There is a new space in McDonel Hall for digital applications in archaeology. The Digital Heritage Imaging and Innovation Lab, or DHI Lab, held its grand opening on Thursday, May 2nd, 2019. This lab, housed in E36 of McDonel Hall, offers three main types of imaging techniques: 3D scanning, RTI (reflective transformance imaging), augmented and virtual reality, as well as 3D printing stations, a photogrammetry station and other digitization methods. This new space also houses equipment and services for digital documentation, digital preservation, and digitally enabled public engagement. In addition to the technologies housed within, its primary work space is set up for classes, workshops, individual research, or group projects. The idea for this new learning space was fostered through a collaboration among LEADR staff and Anthropology faculty with two main motivations for creating the space. The Department of Anthropology wanted to embrace our growing strength in digital cultural heritage. This idea, coupled with the success of LEADR, created a unique opportunity to develop a space supporting a lab for faculty and graduate/undergraduate students interested in applying digital methods and computational approaches to material culture.
While this lab has been operating under its soft opening throughout Fall Semester 2018 to work out the kinks, the Open House to demonstrate its full capabilities to the public, occurred during the late morning of May 2nd with refreshments being offered and students and faculty on hand to display the new technologies. This new learning space will help support digital components in archaeological field schools, provide experiential learning, hands on learning, and applied learning. The experiences obtained from this lab will serve students choosing to go on to any digital field and will offer them very marketable skills in digital methods. It is geared primarily towards 3D capture, virtual reality, and 3D printing of material culture and collections.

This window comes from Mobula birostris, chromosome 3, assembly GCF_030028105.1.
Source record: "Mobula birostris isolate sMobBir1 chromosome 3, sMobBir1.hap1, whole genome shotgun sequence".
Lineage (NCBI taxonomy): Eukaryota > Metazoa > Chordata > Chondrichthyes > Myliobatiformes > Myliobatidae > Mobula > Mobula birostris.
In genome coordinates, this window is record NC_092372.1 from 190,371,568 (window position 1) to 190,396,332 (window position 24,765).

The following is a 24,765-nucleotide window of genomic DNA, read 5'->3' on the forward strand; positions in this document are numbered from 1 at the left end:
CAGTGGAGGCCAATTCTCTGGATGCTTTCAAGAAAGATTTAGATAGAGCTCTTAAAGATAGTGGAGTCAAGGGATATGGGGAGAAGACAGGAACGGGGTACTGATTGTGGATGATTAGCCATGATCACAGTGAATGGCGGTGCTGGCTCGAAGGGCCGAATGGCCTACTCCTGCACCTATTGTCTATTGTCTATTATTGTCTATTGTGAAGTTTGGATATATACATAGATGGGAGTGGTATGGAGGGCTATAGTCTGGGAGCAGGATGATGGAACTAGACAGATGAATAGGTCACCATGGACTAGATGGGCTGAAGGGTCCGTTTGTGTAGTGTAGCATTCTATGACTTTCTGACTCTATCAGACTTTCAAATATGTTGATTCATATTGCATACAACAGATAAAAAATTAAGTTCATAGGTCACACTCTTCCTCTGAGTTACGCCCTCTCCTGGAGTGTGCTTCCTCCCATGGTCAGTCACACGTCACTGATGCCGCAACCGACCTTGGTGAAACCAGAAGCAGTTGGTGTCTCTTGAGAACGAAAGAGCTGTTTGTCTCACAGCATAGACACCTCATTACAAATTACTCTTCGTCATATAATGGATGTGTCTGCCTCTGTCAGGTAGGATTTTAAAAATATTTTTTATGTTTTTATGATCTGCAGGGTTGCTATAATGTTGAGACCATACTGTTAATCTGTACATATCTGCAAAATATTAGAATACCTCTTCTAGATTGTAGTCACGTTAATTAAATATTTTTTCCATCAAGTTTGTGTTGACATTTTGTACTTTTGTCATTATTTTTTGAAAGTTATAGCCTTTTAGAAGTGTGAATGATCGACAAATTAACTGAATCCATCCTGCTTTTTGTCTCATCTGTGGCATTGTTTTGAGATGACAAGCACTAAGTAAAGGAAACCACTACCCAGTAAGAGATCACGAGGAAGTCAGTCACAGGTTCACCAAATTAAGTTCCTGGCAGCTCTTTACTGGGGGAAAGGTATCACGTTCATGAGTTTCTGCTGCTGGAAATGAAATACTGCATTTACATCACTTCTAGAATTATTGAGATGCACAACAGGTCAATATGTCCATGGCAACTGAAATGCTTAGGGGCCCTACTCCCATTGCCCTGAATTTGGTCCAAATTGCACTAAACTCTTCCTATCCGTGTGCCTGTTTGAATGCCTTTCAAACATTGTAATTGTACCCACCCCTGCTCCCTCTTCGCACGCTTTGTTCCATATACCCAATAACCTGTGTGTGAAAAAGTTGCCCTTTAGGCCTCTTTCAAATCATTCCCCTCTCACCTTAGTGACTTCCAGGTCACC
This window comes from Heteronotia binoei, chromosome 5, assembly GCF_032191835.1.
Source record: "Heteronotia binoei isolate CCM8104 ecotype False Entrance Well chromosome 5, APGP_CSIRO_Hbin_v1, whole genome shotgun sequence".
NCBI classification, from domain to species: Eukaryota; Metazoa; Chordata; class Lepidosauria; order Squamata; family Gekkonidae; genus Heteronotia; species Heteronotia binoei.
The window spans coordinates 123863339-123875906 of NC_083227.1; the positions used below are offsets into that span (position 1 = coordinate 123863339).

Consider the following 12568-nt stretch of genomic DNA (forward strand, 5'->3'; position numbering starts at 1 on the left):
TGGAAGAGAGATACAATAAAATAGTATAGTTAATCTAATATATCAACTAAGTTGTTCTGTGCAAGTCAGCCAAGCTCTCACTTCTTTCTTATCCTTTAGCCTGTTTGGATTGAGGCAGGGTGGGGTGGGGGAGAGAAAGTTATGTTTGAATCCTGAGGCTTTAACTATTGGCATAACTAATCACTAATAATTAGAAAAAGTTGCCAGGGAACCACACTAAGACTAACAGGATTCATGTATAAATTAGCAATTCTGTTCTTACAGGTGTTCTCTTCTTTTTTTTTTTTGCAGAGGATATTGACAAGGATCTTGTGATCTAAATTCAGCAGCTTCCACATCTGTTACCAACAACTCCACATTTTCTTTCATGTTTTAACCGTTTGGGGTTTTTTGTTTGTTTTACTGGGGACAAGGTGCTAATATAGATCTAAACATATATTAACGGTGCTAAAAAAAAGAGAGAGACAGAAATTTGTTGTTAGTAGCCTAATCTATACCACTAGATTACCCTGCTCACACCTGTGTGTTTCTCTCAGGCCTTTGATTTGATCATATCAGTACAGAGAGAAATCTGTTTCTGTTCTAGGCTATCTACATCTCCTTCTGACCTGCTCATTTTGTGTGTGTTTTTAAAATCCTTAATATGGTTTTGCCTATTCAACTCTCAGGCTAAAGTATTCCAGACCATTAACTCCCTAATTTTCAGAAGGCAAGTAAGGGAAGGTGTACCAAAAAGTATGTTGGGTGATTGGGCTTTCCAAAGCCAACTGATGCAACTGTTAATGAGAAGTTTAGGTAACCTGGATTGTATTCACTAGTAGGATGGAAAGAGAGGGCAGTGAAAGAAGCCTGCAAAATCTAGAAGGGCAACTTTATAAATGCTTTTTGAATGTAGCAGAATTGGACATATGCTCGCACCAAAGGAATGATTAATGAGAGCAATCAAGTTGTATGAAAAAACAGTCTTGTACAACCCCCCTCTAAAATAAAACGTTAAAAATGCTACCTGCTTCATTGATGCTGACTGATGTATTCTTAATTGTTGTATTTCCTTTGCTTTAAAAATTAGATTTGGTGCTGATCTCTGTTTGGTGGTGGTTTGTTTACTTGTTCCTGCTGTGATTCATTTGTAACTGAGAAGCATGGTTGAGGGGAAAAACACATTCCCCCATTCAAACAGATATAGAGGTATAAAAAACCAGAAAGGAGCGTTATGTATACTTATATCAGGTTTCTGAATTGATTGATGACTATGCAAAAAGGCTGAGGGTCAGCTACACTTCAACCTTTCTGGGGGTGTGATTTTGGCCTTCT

The new DHI Lab is run by the Department of Anthropology and is part of the LEADR family of facilities. Funds for this digital learning space came from a combination of Anthropology and TLE funds from the Provost’s office (technology, learning, environments). Some of the current projects already in the works here include the Campus Archaeology Program utilizing 3D capture, 3D capture of archaeology collections from the MSU Museum, a collaborative project with the Michigan History Center digitizing Michigan relics, and a Masters thesis by anthropology student Taylor Panczak.
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